- Increases taxes on billionaires and corporations to pay for the just transition we need.
Where did the idea for a Green New Deal come from?
Members of Parliament in the UK have been meeting since 2007 to build a Green New Deal. There’s a growing movement for a European Green New Deal and the 2019 elections in Spain were won by the Spanish Socialist Party, which ran on a Green New Deal Platform. In the U.S., there has been a recent surge in movement organizing and support for a Green New Deal. Recently, some international organizers have begun calling for a global Green New Deal. And there’s growing momentum for a Green New Deal here too. In Canada, polling indicates that 61% of people support a Green New Deal – and that number jumps to 66% if it’s paid for by increasing taxes on “corporations and the wealthy.” In other words, the majority of Canadians recognize that we can tackle the climate crisis with a Green New Deal and pay for it by tackling inequality at the same time.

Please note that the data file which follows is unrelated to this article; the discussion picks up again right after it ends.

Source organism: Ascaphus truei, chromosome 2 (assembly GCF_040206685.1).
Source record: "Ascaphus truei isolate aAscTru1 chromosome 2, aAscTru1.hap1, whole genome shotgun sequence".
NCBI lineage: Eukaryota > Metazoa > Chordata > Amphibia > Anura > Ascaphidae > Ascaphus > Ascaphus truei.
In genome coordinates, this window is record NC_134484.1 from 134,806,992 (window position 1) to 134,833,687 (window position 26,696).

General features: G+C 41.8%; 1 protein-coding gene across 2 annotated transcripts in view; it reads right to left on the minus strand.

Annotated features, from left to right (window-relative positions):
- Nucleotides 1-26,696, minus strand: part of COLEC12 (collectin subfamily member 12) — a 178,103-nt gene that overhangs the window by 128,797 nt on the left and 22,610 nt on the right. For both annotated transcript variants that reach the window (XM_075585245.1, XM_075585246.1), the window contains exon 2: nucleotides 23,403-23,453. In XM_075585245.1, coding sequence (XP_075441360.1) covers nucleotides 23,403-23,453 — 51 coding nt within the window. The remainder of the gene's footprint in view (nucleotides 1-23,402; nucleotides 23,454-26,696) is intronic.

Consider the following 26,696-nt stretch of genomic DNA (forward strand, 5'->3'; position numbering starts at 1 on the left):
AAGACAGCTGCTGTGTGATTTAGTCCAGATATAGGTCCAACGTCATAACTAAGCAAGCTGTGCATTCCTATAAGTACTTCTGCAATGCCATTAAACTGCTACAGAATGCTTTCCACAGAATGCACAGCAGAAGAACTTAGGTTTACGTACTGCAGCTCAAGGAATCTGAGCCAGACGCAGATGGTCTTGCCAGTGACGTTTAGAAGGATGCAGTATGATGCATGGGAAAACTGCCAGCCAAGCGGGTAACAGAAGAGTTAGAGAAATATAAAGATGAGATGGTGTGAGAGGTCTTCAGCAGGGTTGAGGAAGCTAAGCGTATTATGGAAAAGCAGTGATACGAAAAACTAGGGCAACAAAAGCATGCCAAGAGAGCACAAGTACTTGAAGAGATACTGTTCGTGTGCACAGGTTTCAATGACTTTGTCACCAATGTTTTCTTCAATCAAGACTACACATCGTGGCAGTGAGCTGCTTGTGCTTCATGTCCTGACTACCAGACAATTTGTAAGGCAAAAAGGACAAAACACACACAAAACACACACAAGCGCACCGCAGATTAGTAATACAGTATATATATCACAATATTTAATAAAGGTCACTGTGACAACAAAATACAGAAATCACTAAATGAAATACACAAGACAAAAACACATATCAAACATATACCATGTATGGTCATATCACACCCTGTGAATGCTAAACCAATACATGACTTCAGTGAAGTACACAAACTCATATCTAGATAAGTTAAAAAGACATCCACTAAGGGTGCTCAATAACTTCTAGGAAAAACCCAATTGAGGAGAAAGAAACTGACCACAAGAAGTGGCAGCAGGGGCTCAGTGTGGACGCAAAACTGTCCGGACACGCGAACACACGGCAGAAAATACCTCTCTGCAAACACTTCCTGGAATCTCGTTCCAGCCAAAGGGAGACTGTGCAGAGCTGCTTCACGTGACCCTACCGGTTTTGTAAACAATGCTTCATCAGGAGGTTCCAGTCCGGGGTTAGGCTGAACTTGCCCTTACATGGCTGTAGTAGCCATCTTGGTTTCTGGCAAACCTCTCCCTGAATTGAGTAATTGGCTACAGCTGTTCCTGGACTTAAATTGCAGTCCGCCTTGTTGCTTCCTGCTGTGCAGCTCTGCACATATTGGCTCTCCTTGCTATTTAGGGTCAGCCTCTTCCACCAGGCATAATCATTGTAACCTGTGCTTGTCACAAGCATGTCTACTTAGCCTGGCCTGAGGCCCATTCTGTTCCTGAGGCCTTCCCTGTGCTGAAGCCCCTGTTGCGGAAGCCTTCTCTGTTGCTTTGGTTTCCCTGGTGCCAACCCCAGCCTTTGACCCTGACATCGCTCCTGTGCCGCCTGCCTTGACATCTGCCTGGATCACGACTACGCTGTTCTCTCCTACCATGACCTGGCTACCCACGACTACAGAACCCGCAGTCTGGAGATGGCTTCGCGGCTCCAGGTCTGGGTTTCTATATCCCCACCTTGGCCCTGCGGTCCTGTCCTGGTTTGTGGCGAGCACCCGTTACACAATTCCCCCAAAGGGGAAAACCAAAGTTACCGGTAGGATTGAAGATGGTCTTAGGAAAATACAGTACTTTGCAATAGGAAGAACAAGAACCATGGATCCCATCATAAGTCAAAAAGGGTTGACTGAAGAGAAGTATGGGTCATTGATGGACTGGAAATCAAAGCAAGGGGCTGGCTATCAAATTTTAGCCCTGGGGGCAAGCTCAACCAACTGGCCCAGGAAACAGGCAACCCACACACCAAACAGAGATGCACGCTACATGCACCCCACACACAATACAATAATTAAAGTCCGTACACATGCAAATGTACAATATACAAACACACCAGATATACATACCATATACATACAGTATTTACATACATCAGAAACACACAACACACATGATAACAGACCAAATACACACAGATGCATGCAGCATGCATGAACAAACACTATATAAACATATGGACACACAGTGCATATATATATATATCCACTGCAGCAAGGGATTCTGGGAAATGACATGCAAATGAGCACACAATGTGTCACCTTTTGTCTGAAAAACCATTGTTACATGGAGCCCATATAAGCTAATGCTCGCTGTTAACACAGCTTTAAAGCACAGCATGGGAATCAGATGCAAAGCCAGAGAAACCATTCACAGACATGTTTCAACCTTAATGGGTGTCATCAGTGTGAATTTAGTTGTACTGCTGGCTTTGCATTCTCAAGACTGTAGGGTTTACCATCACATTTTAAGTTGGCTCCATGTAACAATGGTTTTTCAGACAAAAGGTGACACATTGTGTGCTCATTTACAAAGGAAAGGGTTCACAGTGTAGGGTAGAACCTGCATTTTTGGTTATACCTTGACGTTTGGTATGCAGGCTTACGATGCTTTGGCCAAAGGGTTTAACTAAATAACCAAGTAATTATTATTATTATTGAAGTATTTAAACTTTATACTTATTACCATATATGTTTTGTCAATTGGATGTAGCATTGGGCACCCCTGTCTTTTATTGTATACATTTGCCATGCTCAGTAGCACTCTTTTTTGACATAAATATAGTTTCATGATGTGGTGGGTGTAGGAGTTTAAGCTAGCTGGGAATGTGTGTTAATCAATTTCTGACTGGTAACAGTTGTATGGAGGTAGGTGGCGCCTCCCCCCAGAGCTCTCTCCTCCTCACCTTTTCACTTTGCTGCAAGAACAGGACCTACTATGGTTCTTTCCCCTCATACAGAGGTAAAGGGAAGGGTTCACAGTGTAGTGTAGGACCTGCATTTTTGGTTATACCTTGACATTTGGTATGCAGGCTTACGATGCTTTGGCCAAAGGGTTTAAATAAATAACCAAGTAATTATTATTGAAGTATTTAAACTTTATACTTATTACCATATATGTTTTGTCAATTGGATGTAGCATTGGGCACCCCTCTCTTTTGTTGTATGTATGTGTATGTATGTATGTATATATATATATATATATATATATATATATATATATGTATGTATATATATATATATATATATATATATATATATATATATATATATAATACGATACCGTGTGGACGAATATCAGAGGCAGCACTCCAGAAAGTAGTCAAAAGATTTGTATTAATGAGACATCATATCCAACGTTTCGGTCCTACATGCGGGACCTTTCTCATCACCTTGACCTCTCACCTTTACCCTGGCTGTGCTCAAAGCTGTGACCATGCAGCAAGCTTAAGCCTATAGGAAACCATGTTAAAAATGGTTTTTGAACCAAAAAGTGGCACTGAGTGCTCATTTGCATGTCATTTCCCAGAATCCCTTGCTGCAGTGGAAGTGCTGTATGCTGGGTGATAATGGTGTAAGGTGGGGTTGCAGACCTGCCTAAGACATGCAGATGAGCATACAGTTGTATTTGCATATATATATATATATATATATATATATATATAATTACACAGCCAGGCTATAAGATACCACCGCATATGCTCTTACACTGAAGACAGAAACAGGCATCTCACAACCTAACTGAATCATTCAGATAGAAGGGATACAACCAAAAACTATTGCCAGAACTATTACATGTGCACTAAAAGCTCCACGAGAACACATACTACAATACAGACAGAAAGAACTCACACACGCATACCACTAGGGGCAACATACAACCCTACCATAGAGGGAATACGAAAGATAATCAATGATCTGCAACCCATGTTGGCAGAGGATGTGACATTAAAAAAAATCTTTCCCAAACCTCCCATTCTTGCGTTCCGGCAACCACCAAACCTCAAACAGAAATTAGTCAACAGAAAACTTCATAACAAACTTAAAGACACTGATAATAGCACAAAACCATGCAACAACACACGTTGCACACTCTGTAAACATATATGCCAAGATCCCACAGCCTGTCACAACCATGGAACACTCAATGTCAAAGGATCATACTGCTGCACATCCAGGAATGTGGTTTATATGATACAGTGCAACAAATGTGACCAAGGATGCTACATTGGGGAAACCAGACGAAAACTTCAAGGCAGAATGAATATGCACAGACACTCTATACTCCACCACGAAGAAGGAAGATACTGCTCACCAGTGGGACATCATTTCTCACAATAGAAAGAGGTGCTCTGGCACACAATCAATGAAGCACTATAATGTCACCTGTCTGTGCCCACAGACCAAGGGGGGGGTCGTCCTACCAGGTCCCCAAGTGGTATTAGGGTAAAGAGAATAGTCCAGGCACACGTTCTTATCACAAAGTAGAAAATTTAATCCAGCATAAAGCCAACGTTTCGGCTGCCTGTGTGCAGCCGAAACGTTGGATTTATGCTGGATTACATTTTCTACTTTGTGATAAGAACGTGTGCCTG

How you can get involved
The Council of Canadians recently launched a campaign for “Green New Deal Communities.” A Green New Deal Community is one that ensures the transition we need leaves no one behind and builds a better present and future for all of us by adopting policies that include:
- Addressing science and Indigenous knowledge by implementing a plan to reduce municipal emissions by at least 50% by 2030 and 100% by 2050.
- Reducing inequality by using available municipal revenue generation tools while requesting additional tools from other levels of government, which will also help pay for a local Green New Deal.
- Actively supporting the expansion of good, unionized, low carbon jobs and public services to build a greener local economy.
- Respecting Indigenous rights and treaties.
- Ensuring accessible, affordable, and safe housing, free transit, and food security.
- Reducing corporate influence on local decision-making, particularly by developers, to enhance local democracy and greenhouse gas (GHG) reduction efforts, as well as opposing privatization.